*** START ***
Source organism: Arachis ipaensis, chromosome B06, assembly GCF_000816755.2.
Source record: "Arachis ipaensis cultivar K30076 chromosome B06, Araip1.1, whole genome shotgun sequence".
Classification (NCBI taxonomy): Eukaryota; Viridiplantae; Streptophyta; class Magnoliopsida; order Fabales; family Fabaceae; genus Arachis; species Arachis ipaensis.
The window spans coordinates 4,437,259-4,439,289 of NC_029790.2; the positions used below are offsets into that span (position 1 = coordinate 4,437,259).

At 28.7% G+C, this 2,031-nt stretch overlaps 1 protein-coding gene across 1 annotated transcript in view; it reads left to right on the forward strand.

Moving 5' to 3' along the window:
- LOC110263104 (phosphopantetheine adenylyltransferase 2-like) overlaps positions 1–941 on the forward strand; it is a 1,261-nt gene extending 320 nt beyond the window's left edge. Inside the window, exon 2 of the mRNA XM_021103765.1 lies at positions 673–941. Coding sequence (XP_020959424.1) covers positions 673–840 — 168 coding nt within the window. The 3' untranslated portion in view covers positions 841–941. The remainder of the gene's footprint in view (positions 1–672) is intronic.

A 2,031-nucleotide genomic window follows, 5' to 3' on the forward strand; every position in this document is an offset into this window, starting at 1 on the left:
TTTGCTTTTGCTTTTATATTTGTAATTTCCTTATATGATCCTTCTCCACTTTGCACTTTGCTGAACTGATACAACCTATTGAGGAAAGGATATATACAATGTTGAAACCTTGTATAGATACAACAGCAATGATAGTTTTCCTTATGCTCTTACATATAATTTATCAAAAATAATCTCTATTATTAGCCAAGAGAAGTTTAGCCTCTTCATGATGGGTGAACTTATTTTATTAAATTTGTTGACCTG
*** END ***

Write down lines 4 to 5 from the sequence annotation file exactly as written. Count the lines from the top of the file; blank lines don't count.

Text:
The window spans coordinates 4,437,259-4,439,289 of NC_029790.2; the positions used below are offsets into that span (position 1 = coordinate 4,437,259).

At 28.7% G+C, this 2,031-nt stretch overlaps 1 protein-coding gene across 1 annotated transcript in view; it reads left to right on the forward strand.